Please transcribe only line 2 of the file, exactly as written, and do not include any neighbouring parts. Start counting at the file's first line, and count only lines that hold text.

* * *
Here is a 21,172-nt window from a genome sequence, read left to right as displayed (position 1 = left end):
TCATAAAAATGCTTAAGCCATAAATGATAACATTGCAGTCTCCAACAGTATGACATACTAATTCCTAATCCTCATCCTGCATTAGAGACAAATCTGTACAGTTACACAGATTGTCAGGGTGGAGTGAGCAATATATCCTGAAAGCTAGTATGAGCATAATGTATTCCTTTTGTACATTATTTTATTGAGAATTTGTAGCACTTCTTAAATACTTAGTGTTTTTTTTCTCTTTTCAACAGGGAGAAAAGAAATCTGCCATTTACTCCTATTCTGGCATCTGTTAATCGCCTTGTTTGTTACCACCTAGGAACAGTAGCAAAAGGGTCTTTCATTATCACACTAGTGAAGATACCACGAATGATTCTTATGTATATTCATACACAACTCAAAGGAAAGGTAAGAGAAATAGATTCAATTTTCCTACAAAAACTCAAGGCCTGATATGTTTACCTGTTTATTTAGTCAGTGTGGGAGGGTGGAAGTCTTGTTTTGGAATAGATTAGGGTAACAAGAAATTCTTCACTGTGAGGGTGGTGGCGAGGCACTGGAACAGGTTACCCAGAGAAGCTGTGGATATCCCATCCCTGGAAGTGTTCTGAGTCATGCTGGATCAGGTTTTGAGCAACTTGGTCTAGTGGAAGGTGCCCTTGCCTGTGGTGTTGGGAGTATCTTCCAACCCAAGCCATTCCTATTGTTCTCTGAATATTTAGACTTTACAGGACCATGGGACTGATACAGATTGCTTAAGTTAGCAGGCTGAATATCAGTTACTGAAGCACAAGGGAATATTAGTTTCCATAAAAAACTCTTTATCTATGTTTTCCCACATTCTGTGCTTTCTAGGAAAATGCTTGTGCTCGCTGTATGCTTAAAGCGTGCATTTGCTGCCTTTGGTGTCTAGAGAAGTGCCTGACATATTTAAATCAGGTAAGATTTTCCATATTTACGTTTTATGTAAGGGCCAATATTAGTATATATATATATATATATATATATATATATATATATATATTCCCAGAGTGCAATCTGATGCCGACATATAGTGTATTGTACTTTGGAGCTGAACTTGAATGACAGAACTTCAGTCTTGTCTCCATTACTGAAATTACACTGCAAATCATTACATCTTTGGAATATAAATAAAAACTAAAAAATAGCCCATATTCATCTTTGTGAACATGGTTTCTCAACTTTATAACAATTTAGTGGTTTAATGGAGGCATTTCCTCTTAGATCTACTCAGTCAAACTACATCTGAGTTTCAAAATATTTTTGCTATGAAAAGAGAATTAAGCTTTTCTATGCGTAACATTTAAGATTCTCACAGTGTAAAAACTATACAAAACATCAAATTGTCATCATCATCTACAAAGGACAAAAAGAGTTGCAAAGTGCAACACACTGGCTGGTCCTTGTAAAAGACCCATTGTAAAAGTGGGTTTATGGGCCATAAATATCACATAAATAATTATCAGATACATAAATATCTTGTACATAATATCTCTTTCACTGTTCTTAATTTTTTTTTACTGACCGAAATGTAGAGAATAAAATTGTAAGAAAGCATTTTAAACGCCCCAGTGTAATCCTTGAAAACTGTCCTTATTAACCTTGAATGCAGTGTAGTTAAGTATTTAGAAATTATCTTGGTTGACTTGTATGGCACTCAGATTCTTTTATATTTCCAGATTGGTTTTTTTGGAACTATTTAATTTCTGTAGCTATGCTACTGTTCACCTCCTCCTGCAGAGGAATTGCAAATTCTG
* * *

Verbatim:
TCATAAAAATGCTTAAGCCATAAATGATAACATTGCAGTCTCCAACAGTATGACATACTAATTCCTAATCCTCATCCTGCATTAGAGACAAATCTGTACAGTTACACAGATTGTCAGGGTGGAGTGAGCAATATATCCTGAAAGCTAGTATGAGCATAATGTATTCCTTTTGTACATTATTTTATTGAGAATTTGTAGCACTTCTTAAATACTTAGTGTTTTTTTTCTCTTTTCAACAGGGAGAAAAGAAATCTGCCATTTACTCCTATTCTGGCATCTGTTAATCGCCTTGTTTGTTACCACCTAGGAACAGTAGCAAAAGGGTCTTTCATTATCACACTAGTGAAGATACCACGAATGATTCTTATGTATATTCATACACAACTCAAAGGAAAGGTAAGAGAAATAGATTCAATTTTCCTACAAAAACTCAAGGCCTGATATGTTTACCTGTTTATTTAGTCAGTGTGGGAGGGTGGAAGTCTTGTTTTGGAATAGATTAGGGTAACAAGAAATTCTTCACTGTGAGGGTGGTGGCGAGGCACTGGAACAGGTTACCCAGAGAAGCTGTGGATATCCCATCCCTGGAAGTGTTCTGAGTCATGCTGGATCAGGTTTTGAGCAACTTGGTCTAGTGGAAGGTGCCCTTGCCTGTGGTGTTGGGAGTATCTTCCAACCCAAGCCATTCCTATTGTTCTCTGAATATTTAGACTTTACAGGACCATGGGACTGATACAGATTGCTTAAGTTAGCAGGCTGAATATCAGTTACTGAAGCACAAGGGAATATTAGTTTCCATAAAAAACTCTTTATCTATGTTTTCCCACATTCTGTGCTTTCTAGGAAAATGCTTGTGCTCGCTGTATGCTTAAAGCGTGCATTTGCTGCCTTTGGTGTCTAGAGAAGTGCCTGACATATTTAAATCAGGTAAGATTTTCCATATTTACGTTTTATGTAAGGGCCAATATTAGTATATATATATATATATATATATATATATATATATATATATTCCCAGAGTGCAATCTGATGCCGACATATAGTGTATTGTACTTTGGAGCTGAACTTGAATGACAGAACTTCAGTCTTGTCTCCATTACTGAAATTACACTGCAAATCATTACATCTTTGGAATATAAATAAAAACTAAAAAATAGCCCATATTCATCTTTGTGAACATGGTTTCTCAACTTTATAACAATTTAGTGGTTTAATGGAGGCATTTCCTCTTAGATCTACTCAGTCAAACTACATCTGAGTTTCAAAATATTTTTGCTATGAAAAGAGAATTAAGCTTTTCTATGCGTAACATTTAAGATTCTCACAGTGTAAAAACTATACAAAACATCAAATTGTCATCATCATCTACAAAGGACAAAAAGAGTTGCAAAGTGCAACACACTGGCTGGTCCTTGTAAAAGACCCATTGTAAAAGTGGGTTTATGGGCCATAAATATCACATAAATAATTATCAGATACATAAATATCTTGTACATAATATCTCTTTCACTGTTCTTAATTTTTTTTTACTGACCGAAATGTAGAGAATAAAATTGTAAGAAAGCATTTTAAACGCCCCAGTGTAATCCTTGAAAACTGTCCTTATTAACCTTGAATGCAGTGTAGTTAAGTATTTAGAAATTATCTTGGTTGACTTGTATGGCACTCAGATTCTTTTATATTTCCAGATTGGTTTTTTTGGAACTATTTAATTTCTGTAGCTATGCTACTGTTCACCTCCTCCTGCAGAGGAATTGCAAATTCTG